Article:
Just back from his trek up Mount Cameroon, Climbing for Safe Water team member Professor David Clutterbuck gives us an insight into what motivated him to climb the mountain, the challenges and rewards of the trek and his experience of Village Aid’s work in the North West.
Cameroon is one of those countries that most people have heard of (largely because it once performed well in the football World Cup), but couldn’t place accurately on a map. So when I was invited to join a small group of coaches and leaders climbing Mount Cameroon on behalf of Village Aid, I was immediately hooked. Mount Cameroon is an active volcano, frequently erupting — to the extent that maps are always out of date, because it is a few meters higher.At just over 4,000 metres high and quite remote, it is a challenging hike, even for the relatively fit.
Village Aid is a small charity with operations in several West African countries. It is a highly cost effective operation, with over 80% of its income going directly into field projects, such as providing water to remote villages. Leading the group of five was coach Tom Battye, accompanied by Kemal Shaheen, director of Village Aid and two business leaders, Nick Nicholaides and Stuart Quin — four forty year olds and an old codger of 67!
Nobody expects everything to go smoothly on an adventure — it wouldn’t be an adventure if they did! But the logistics support from the local tour company at Mount Cameroon soon broke down. Most of us had trekked many times before and had expectations that the porters would overtake us and be at our first camp well ahead, to set up and prepare food. In practice, even though they were each carrying less than half the weight that a Sherpa of half the size would consider normal, some of the tents and bags didn’t arrive until several hours after dusk. The next evening, after an exhausting 12 hour trek, they didn’t arrive at all. The porter had given up and gone home, leaving us to freeze! En route, we had battled thorough treacherous volcanic ash flows, clambered over miles of old lava flows and been pelted with hailstones for long periods.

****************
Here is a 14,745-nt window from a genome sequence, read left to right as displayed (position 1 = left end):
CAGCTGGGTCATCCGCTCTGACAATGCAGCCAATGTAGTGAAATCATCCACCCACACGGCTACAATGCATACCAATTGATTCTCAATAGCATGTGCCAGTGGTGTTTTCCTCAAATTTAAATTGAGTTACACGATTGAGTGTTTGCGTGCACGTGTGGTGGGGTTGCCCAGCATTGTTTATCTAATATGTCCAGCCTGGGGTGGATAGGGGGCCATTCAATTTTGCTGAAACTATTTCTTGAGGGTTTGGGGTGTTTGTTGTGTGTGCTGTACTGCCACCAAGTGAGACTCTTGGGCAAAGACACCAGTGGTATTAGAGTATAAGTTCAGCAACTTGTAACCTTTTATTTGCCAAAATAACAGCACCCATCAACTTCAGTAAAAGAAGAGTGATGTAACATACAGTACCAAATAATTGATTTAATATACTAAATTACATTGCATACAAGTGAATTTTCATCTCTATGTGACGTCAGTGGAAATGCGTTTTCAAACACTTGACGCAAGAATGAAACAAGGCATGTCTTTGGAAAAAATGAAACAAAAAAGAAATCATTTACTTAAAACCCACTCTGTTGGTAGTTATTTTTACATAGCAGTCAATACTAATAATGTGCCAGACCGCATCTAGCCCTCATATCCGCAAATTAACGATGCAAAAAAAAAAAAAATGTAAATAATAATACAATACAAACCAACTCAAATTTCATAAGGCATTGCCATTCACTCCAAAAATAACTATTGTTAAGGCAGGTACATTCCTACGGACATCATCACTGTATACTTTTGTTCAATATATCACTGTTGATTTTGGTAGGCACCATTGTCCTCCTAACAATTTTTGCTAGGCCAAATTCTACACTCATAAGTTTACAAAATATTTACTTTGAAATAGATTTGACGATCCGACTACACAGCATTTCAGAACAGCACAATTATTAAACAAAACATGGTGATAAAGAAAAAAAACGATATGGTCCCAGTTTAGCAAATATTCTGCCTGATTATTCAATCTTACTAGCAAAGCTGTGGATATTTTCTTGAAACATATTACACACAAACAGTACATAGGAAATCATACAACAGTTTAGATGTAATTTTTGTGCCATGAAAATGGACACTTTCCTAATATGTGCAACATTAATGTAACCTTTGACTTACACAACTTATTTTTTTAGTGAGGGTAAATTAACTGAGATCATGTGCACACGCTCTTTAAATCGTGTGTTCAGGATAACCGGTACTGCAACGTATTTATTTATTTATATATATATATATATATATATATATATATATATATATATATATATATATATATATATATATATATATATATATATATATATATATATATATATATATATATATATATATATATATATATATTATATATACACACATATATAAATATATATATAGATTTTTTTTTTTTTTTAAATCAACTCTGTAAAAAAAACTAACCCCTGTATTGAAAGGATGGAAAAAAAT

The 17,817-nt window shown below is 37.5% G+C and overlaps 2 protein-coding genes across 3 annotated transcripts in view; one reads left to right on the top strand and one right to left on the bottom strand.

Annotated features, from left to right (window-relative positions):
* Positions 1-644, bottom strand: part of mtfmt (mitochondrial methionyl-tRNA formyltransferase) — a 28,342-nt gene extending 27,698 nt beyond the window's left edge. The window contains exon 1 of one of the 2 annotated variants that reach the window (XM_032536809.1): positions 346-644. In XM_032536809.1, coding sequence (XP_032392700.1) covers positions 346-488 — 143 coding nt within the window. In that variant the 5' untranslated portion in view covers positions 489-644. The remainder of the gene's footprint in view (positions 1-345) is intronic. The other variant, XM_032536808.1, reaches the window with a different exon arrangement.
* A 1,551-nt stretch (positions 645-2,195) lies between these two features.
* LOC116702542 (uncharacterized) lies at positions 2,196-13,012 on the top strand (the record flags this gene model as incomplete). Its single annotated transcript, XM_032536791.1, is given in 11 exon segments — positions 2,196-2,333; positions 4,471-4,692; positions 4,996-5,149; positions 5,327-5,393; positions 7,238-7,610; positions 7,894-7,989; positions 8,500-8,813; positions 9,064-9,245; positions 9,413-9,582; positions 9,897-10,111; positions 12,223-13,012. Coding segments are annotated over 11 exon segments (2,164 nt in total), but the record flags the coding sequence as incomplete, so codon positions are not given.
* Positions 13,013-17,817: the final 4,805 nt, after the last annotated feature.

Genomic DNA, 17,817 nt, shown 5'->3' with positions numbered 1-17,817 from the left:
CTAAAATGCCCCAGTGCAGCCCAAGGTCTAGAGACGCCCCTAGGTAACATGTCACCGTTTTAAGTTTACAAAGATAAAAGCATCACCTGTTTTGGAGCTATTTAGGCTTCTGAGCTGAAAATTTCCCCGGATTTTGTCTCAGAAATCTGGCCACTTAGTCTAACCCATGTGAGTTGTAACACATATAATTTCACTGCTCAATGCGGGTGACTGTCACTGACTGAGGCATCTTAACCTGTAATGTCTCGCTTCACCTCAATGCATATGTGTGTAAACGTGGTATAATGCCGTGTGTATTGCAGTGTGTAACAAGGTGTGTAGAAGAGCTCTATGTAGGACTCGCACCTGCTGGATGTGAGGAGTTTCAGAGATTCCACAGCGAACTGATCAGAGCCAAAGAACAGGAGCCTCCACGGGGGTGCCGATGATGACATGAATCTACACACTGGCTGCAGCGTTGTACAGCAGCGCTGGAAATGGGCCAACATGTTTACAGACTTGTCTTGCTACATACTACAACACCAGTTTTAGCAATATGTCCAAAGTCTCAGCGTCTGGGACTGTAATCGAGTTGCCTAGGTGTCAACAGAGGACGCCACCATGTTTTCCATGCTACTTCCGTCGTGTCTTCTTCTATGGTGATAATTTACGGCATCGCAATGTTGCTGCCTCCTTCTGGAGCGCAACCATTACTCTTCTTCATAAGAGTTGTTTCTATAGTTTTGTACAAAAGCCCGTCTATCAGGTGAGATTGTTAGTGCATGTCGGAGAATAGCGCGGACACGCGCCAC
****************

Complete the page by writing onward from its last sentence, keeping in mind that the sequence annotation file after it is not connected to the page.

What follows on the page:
Such experiences can bring out the best in people — and they did. Wet, exhausted and sore, we supported each other throughout and arrived at the foot of the mountain with smiles on our faces. The smiles faded a bit, when the village store we first encountered had run out of beer, as had the rest of the village. Then to our amusement, at the very end of our trek what should be waiting but a delivery truck, loaded with the monthly delivery of beer! On such serendipitous events are great memories founded.
Village Aid will welcome any support for its work. West Africa is a region of immense beauty and potential. I recommend it to anyone who values adventure above comfort. And I recommend wholeheartedly the work that Village Aid is doing in the region.
If you would like to help Village Aid continue its inspiring work in Cameroon, you can do so via this Just Giving link https://www.justgiving.com/Kemal-Shaheen